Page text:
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A look at military divorce

Texas residents about to undergo divorce often have unique situations. Of course, the large divorce components play a part in many divorce cases -- that is, property division, child support, spousal support, child custody and the like. However, some divorces have unique factors that may play a large role and affect the outcome of a divorce. One type of divorce cases that brings into it unique factors is when one or both spouses are in the military.

State and federal law play a part in military divorcing. Federal laws can affect where divorcing couples are to have their divorce proceeding and how their military pensions are to be divided. In most cases, active duty service members are protected from divorce proceedings. The Servicemembers Civil Relief Act (SCRA) protects active duty men and women from being sued or having to begin divorce proceedings while on active duty or for 60 days following active duty.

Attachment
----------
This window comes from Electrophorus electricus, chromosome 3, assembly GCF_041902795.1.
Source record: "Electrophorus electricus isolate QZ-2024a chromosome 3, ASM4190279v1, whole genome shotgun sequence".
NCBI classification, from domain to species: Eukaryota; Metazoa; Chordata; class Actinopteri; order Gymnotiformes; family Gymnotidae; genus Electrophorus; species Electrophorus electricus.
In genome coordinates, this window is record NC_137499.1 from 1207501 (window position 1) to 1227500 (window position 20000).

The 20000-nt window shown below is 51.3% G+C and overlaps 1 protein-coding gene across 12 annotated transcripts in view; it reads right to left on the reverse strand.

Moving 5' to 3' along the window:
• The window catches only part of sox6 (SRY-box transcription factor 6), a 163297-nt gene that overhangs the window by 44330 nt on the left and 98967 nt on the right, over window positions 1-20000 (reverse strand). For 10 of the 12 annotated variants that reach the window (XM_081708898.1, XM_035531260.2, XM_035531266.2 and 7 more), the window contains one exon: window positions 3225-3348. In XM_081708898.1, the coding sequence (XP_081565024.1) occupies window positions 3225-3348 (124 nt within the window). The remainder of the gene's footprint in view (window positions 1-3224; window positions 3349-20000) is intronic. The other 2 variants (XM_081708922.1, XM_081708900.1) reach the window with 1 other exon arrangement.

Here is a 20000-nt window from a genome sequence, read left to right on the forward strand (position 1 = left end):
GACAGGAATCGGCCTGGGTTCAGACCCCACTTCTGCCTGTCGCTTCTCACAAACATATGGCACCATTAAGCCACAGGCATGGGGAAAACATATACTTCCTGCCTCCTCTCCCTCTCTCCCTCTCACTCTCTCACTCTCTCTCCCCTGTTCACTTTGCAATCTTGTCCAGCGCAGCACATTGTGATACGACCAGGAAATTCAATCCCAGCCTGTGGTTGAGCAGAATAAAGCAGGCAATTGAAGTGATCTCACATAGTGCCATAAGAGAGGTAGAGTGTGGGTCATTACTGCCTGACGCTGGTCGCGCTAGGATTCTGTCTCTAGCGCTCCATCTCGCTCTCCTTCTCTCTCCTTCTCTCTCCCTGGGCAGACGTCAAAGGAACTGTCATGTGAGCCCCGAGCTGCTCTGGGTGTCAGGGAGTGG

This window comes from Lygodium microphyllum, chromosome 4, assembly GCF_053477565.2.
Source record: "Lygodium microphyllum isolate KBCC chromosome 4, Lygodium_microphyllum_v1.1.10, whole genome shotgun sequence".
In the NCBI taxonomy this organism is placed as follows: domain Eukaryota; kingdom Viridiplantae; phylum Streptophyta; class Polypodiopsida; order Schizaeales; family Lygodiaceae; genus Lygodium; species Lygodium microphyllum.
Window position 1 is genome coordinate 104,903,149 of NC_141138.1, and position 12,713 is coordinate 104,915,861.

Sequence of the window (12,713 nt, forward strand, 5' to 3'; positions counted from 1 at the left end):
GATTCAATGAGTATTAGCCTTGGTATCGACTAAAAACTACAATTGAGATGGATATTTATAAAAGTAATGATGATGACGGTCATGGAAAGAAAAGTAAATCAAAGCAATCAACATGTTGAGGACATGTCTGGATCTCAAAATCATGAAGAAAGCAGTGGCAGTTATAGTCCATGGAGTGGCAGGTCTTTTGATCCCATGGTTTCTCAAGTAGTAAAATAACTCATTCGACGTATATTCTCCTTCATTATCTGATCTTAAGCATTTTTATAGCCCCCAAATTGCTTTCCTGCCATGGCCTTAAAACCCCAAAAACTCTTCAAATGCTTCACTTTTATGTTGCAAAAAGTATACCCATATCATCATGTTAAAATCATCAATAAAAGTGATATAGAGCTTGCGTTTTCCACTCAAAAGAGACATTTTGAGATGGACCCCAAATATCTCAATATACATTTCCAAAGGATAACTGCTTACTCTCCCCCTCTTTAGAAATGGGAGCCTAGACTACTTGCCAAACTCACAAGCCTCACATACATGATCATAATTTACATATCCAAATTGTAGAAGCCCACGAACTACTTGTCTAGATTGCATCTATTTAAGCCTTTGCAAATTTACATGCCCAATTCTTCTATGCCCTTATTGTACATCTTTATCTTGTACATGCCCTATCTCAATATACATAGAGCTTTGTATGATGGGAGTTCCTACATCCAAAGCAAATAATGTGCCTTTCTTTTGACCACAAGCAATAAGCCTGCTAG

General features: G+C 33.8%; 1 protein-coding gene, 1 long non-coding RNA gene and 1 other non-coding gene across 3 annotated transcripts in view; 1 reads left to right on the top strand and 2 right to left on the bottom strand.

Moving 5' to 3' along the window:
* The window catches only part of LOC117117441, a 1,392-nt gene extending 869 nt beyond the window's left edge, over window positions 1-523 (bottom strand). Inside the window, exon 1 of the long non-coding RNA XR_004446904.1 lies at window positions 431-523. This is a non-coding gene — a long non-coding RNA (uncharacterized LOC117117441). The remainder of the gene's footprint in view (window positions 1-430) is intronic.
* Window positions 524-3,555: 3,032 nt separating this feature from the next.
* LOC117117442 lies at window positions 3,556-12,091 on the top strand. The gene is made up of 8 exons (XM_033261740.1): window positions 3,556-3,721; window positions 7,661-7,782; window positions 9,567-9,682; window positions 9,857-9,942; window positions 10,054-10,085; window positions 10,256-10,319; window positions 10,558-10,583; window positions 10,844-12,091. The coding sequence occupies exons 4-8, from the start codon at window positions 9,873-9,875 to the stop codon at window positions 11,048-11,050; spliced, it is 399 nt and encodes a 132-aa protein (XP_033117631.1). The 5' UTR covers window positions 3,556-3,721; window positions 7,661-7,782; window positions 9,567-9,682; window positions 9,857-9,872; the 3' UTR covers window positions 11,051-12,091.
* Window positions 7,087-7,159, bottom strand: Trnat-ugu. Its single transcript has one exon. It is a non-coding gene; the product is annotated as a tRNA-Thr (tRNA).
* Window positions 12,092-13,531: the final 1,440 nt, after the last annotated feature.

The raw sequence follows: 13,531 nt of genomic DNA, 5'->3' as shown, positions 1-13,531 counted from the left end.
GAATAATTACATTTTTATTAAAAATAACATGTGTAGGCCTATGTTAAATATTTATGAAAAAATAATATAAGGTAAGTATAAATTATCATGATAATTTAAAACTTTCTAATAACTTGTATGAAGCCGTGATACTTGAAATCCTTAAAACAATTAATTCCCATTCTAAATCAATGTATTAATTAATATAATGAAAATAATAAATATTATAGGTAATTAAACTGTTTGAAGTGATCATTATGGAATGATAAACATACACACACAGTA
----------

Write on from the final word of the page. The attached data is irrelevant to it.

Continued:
As with all other retirement benefits, military pensions are able to be divided between spouses in the even of divorce. Full medical, exchange and commissary priviliges may also be available to the spouses of former military personnel when the couple was married for 20 years or more, there was at at least a 20 year intersection between marriage and military service, or the service member performed a minimum of 20 years of credible service toward retirement pay.

As becomes apparent, military divorce brings with it many unique factors. Covered here was some of the basics of military divorce. In order to come to a fuller understanding of military divorce and what it may entail, it can be helpful to consult with a family law attorney.

Source: FindLaw, "Military Divorce," Accessed on April 12, 2015

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